Like a sitcom, a good news publication appears weekly to the sound of applause, and usually ends with a heartwarming moral about international trade. Bone up on economic antics with today’s Groupon to The Economist. Choose between the following options:
- For $51, you get a 51-issue subscription, which includes delivery of 51 printed issues and access to The Economist online and audio (a $126.99 value). Once shipping address is entered at checkout, delivery begins automatically. This Groupon is valid for new subscribers only.<p>
- For $11, you get a 2012 An Illustrated Look at the Year Ahead wall calendar, including shipping (an $18.98 value).
The Economist’s globe-spanning scope, comprehensive analysis, and unflinching grasp on world issues make it required reading to stay up to date on world news, politics, and business. In addition to the weekly publications, subscribers to The Economist also receive special benefits, such as “The World in 2012,” a special annual volume that predicts trends for the coming year. Subscribers also get unrestricted access to the online site, with a fully searchable archive dating back to the Neolithic age of 1997, as well as free access to The Economist in audio, which includes the option to listen to digital recordings of all print articles or to download them as a weekly podcast. For updates on the go, readers can also access The Economist via an iPhone or iPad to peruse the latest photos, articles, charts, and Big Mac index.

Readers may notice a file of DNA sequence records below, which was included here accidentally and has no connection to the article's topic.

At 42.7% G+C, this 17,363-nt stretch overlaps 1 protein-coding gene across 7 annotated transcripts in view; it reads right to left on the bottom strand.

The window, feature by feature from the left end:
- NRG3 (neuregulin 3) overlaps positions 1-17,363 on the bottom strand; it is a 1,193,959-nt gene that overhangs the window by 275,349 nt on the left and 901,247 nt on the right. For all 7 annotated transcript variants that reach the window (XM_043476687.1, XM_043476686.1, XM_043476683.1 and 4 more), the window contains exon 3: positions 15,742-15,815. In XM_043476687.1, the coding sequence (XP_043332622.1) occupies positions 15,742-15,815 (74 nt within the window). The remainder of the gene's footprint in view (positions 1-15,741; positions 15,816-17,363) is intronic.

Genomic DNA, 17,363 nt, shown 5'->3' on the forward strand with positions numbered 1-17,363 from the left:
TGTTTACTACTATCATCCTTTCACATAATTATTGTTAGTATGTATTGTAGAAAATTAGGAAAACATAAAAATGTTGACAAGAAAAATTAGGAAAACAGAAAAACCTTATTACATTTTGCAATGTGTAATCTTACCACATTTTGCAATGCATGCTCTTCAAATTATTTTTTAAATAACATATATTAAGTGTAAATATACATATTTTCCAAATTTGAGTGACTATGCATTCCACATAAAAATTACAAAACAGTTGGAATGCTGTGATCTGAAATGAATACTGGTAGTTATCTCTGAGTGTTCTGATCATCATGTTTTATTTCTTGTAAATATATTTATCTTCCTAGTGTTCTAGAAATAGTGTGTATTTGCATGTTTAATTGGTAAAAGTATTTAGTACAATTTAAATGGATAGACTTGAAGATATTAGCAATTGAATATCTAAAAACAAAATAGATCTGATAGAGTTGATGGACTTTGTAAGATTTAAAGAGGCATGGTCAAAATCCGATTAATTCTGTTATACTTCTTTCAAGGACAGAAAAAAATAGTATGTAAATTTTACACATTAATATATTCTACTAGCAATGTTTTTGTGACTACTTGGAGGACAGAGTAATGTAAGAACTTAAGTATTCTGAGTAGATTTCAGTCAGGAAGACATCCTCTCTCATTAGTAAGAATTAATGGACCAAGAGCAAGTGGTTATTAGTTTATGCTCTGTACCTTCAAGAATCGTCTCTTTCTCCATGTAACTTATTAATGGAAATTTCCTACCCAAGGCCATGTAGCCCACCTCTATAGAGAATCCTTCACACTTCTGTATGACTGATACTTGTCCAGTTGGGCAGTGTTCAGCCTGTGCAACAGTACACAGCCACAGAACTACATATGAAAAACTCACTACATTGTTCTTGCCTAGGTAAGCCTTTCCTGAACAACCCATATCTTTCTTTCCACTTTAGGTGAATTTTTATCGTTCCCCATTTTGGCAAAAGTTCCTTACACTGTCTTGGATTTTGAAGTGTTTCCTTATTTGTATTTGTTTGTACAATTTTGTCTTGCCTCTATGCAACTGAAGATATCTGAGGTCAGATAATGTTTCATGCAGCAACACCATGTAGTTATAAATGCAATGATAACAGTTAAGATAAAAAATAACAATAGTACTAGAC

Editorial cartoonist of The Economist since 1978, Kevin “Kal” Kallaugher turns his satirical eye on history and holidays in the third edition of An Illustrated Look at the Year Ahead. Unlike those that only print federally mandated opposite days, this month-counter pairs conventional holidays with quirkier factoids, such as James Joyce’s birthday and the anniversary of the earmuff’s patent. The auspicious persons, places, and dates of the month are then laid out in a cartoonish mise en scène, making an excellent gift for those who have an offbeat sense of humor or an offbeat understanding of backwardation.
The Economist's globe-spanning scope, comprehensive analysis, and unflinching grasp on world issues make it required reading to stay up to date on world news, politics, and business. First published in 1843, the publication still casts itself as a newspaper despite its magazine-style layout; each issue covers the main events of the week, with analysis and opinion sprinkled across its pages for good measure. A conversational tone and anonymity remain calling cards of The Economist's writers, keeping with the belief that what is written is more important than who writes it.